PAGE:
Sometimes we are accused of giving work to our friends. Again this is just rubbish as we have a formal procurement process. Generally it is just ill informed people mouthing off.

    However for me that brings up a real issue. We as the council must take every step to ensure that people are informed about our processes and procurements. Starting to use Facebook has helped us get across to the electorate what we are doing and it has been really good for including people and for getting people more involved.
  • Andrew: I have a good friend who is Chair of the Community Council in St Johns Town of Dalry in Dumfries and Galloway and he says the same things.

    I think there are very big differences in English Councils and Scottish one (Don't know about Wales)

    The main 2 are about money and power. We do get to raise a "precept" via the council tax, which brings us in about £30,000 a year. As you say Community Councils get zero money. We use the money for a Parish Clerk, looking after public spaces, giving donations to community groups and more. With the austerity cuts we have been asked by both the District and the County Councils to take on more services. For instance we have been asked to raise another £20,000 to subsidise the buses. As a Council we have currently refused to do that. Why should people have to double their council tax bill to pay for a service that the County should be providing, is the argument. (Im not saying I agree here btw). And there would also be the issue of who would run it, administer it. NO money was suggested for the people who would do that and the expectation would be that it would , once again, be run by volunteers.

    With the new Communities Bill for England we are able to have more power (don't ask me what yet, I haven't understood) as we are now an elected council having gone thru a election process. And also we could work towards becoming a Quality Council, which again would give us more power.

    Personally I would like to bring back all services into local control, rather than being controlled from somewhere 50 miles away, but that would take a huge undertaking.

    We are working on it!!!
  • Well hey, guys. We have covered a lot of ground here on this thread!! Nomination criteria, gender issues, elections, Parish Councils, Community Councils, and more!!!

    I still need a seconder tho. Any offers? Or are you ALL already nominating someone else?
  • I'd second you, Alix, but I can't.
  • I know that Andrew and thanks!! Interesting isn't it!! :)
  • I will second your nomination for the board of governors, Alix. If I need to do anything other than post this declaration, would George or someone please let me know.
  • Thanks SO much Dan!!
  • Good points, David.

    I’m coming at this from a direct democracy angle.
    Direct democracy has to start at a community level, where ‘government’ is more accessible to most people. If people are more empowered to participate at the level of community politics, the experience will further empower them to participate at county and regional levels, which will in turn empower them still further to participate at national level. It’s about making politics and government more participatory from the bottom up, which is how it has to happen because (as the cynic in me believes) no ‘higher’ level of government is going to voluntarily empower ‘lower’ levels to its own diminishment. It’s not about waiting for councils to be ‘granted’ bigger, better or more devolved powers in the future; the Pirate Party should be in there, at those levels of government, actively campaigning for those powers for local people.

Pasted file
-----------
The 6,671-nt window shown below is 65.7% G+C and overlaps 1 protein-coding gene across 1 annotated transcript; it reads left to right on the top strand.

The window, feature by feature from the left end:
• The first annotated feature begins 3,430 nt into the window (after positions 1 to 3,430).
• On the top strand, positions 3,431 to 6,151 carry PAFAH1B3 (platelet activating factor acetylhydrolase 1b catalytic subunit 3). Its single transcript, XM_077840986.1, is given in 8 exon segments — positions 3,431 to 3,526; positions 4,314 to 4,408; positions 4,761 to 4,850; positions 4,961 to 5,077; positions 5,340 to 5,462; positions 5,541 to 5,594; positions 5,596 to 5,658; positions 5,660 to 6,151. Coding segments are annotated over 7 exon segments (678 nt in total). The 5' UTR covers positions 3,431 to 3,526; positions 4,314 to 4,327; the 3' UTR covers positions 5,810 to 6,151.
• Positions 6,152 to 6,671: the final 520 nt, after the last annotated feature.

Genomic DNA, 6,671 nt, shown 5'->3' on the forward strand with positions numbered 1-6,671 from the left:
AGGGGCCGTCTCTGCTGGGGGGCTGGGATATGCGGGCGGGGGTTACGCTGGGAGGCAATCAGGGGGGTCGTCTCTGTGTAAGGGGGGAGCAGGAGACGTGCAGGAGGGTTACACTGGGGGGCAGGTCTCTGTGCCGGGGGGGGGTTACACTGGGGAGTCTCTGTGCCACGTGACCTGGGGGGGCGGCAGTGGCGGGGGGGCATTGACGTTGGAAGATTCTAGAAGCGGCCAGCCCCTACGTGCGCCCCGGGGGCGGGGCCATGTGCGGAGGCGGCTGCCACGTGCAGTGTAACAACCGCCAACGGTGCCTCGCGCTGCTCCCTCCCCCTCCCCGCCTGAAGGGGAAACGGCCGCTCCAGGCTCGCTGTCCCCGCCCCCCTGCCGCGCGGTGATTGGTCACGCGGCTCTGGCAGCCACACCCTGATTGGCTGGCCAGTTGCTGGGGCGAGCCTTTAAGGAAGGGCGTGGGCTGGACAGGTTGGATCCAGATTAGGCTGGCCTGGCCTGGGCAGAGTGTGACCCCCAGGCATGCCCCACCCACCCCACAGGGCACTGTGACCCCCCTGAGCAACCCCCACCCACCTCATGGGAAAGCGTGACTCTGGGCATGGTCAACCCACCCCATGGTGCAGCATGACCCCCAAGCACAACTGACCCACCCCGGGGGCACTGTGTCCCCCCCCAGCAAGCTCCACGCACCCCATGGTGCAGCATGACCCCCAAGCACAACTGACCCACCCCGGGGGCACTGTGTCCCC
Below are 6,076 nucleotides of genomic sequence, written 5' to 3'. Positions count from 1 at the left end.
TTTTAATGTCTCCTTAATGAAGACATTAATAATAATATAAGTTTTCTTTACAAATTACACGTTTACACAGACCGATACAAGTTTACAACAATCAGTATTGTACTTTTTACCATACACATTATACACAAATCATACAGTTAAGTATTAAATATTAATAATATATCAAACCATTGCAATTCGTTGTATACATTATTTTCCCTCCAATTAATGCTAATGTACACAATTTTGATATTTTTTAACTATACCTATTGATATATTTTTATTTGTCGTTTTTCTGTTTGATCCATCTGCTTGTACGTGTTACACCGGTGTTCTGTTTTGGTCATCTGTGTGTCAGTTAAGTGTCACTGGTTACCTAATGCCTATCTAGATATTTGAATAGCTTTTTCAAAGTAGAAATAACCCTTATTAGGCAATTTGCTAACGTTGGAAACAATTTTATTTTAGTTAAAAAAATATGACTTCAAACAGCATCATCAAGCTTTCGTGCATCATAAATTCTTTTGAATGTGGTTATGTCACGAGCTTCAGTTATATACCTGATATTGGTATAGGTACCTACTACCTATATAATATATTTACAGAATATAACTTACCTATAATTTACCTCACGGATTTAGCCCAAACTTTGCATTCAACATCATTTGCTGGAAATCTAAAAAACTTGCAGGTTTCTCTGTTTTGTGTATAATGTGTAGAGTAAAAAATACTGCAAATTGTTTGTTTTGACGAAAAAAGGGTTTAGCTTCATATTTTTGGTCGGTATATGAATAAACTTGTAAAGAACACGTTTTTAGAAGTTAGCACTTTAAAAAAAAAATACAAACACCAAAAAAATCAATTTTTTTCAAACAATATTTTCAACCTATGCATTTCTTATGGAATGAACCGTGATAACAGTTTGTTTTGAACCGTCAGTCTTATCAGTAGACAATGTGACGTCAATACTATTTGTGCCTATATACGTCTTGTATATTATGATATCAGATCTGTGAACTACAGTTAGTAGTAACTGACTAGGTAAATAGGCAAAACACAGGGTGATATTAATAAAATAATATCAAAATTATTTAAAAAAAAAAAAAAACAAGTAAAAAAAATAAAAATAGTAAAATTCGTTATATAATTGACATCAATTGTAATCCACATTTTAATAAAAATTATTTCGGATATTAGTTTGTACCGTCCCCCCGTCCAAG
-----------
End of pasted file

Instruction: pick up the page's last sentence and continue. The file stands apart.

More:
It’s also about localism – ensuring that local decisions should be made as far as possible, not by remote bureaucrats, but by the communities those decisions affect.

    Campaigning at community level to increase participation (and all that this entails in terms of increased transparency, more e-democracy, crowdsourcing of local planning and policies), and for greater devolution of power and responsibility for decision-making to local communities, seems an effective way of translating Pirate ideals into action.

    Local campaigning and participation in local politics also raises the Pirate Party’s profile, helps to build its credibility with the electorate as a serious alternative when it comes to elections to ‘higher’ levels of government, and cultivates a grassroots support. It’s also good political training for Pirates who may graduate to standing as candidates in parliamentary elections. This is how other ‘small’ parties like the Greens, Lib Dems, SNP, UKIP, etc. built their political capacity in their early days. I think the Pirate Party needs to do the same and build its support from the bottom up.
  • The Lib Dems did really well in the 2010 elections because they already had lots of local councillors in place. UKIP is certainly following their lead and I agree. I think Pirates should do the same.

    I seriously would recommend that you check out your local parish or town council and see who is on it, are there any spare seats and if not could you be notified as soon as there is a vacancy for co-option!